ROCHESTER, Minn. (FOX 47) — Nearly four decades after opening, “Shoot N Save” sports in Rochester is
officially closed and there are already plans for what to do with the building.
But the store owners are still reminiscing about the times they’ve had over the years and the customers they’ve served. Thirty-seven years and a lifetime of memories for Bob and Barb Frerker.
“This is where it all ends right here. We had a good thank you and that’s it,” said Shoot N Save Owner, Bob Frerker.
“Shoot N Save” sports is no more in Rochester and the Frerkers are officially retired, locking up what’s left of the store.
“It’s surreal right now that you’re sort of done. I just drove in and it was empty and so it’s gonna be a little tough here for a little while,” Frerker said.
Bob and Barb’s store became the go to hockey place for athletes in Southeastern Minnesota, Northern Iowa, Western Wisconsin and beyond.
“The people that visited us, we took care of them. That was my main thing here, my mainstay. I don’t care if they happened to buy a $3.50 roll of tape or an $800 pair of skates. They all meant the same to us,” Frerker said.
Creating an atmosphere all hockey lovers could enjoy.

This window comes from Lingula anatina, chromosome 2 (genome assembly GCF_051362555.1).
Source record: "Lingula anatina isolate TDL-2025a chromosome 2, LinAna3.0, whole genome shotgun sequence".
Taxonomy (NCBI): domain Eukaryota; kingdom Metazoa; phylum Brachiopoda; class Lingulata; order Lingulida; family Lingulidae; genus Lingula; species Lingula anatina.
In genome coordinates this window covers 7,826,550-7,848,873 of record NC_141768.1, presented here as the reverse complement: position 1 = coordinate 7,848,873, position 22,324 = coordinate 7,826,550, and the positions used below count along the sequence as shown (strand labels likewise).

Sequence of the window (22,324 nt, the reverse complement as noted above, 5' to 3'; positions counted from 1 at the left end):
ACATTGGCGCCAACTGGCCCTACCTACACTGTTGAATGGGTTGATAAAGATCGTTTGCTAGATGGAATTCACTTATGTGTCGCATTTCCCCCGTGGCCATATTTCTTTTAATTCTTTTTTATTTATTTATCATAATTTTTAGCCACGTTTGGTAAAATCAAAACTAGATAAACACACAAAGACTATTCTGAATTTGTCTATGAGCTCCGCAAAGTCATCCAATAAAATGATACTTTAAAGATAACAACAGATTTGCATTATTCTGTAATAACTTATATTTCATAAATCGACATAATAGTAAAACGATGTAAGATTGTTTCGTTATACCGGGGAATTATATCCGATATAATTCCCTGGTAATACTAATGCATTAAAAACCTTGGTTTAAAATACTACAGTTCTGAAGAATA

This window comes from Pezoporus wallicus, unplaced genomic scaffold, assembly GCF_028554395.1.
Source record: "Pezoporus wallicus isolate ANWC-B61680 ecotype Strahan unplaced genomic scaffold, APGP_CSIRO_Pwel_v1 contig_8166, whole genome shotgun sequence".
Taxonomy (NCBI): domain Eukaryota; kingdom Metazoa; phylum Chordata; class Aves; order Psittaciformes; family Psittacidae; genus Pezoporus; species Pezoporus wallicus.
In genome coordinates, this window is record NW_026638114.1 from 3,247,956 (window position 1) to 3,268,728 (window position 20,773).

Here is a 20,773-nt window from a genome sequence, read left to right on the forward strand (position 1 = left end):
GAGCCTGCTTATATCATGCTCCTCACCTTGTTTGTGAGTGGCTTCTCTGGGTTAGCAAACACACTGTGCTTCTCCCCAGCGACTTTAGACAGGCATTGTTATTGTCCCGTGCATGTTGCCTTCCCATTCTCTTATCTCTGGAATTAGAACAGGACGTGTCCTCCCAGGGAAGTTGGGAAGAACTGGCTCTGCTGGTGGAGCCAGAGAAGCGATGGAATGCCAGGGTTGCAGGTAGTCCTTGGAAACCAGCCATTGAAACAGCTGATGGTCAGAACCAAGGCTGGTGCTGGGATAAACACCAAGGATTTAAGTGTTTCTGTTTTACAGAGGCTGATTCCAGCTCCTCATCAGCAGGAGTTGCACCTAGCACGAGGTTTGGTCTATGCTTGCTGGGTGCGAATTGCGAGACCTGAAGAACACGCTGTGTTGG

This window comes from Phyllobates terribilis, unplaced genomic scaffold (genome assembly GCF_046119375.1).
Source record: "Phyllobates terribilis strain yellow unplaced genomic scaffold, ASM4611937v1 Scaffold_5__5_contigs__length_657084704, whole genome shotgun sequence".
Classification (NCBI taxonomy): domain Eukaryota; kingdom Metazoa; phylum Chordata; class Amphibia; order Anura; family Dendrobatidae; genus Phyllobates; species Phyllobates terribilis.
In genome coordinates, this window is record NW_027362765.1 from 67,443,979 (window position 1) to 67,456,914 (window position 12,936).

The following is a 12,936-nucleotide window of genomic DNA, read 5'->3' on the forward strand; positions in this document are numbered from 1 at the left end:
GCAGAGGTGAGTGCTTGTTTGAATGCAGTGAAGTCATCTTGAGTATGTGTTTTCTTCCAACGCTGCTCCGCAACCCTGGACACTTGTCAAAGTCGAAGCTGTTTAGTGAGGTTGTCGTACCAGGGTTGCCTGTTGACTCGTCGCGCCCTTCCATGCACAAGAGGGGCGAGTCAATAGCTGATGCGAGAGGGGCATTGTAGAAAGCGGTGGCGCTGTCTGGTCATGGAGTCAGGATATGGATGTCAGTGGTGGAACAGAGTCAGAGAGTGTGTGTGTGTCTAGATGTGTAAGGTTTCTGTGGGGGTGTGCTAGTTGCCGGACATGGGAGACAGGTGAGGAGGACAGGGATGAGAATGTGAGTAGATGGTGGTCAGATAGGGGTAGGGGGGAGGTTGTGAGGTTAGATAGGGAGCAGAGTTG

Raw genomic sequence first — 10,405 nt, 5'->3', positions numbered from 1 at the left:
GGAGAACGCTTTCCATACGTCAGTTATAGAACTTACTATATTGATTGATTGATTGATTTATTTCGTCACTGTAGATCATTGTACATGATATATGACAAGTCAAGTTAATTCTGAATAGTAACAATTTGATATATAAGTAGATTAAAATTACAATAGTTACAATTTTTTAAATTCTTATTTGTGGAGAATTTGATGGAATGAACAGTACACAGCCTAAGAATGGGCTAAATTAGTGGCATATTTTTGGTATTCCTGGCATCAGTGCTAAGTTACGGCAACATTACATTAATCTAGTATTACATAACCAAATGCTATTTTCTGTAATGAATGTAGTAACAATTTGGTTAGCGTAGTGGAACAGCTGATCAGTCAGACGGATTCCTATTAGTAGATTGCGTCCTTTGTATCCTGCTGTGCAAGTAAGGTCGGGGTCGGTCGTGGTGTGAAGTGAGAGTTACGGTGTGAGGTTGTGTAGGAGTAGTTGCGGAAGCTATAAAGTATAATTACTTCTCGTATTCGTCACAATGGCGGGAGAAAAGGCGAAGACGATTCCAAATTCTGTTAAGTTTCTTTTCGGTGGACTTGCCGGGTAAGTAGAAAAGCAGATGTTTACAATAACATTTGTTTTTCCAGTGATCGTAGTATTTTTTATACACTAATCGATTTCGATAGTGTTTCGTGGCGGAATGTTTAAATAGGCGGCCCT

“There’s nothing but good vibes from this place,” Frerker said.
Those good vibes continued over the years as Bob and Barb witnessed generations of young players grow and eventually pass on the love of the sport.
“It’s unbelievable, I’m just going ‘this is your boy or this is your daughter?’ Yeah, and they’re proud of it as can be and they happen to come back and ‘I know you’ll take care of me’ and yeah well lo and behold they’re out there skating right now and I think it’s great,” Frerker said.
Making it just a little bit harder to let go.
“You know it was a magnet for 37 years, just Shoot N Save. The signs are gonna come down eventually, not in a hurry to do that, but yeah, eventually they’re gonna have to come down,” Frerker said.
As for what’s next, Bob says he’s working with a new brewing company called “Prime Stein” to lease out the building. He hopes youth leagues in Rochester can use the leftover gear.